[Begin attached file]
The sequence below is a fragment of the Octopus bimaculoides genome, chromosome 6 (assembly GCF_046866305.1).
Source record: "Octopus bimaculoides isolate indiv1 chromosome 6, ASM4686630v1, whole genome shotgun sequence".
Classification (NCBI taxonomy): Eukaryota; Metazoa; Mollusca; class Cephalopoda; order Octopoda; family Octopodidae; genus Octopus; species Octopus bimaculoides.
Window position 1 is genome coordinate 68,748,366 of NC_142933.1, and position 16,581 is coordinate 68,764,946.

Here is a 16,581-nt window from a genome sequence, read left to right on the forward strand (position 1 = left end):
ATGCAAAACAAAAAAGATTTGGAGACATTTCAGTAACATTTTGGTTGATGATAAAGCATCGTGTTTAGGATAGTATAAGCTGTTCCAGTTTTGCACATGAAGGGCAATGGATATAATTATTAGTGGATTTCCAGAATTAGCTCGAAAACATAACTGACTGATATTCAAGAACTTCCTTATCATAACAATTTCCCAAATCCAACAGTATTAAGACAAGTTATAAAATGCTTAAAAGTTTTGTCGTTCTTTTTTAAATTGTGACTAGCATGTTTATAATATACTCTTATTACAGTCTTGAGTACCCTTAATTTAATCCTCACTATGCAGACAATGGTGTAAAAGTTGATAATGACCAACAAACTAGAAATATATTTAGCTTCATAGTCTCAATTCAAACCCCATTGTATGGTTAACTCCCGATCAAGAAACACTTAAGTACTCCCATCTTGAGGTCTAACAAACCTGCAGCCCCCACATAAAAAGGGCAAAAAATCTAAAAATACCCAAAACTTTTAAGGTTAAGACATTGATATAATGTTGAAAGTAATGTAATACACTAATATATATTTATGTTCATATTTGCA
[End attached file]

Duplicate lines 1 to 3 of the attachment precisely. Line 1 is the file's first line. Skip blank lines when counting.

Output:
The sequence below is a fragment of the Octopus bimaculoides genome, chromosome 6 (assembly GCF_046866305.1).
Source record: "Octopus bimaculoides isolate indiv1 chromosome 6, ASM4686630v1, whole genome shotgun sequence".
Classification (NCBI taxonomy): Eukaryota; Metazoa; Mollusca; class Cephalopoda; order Octopoda; family Octopodidae; genus Octopus; species Octopus bimaculoides.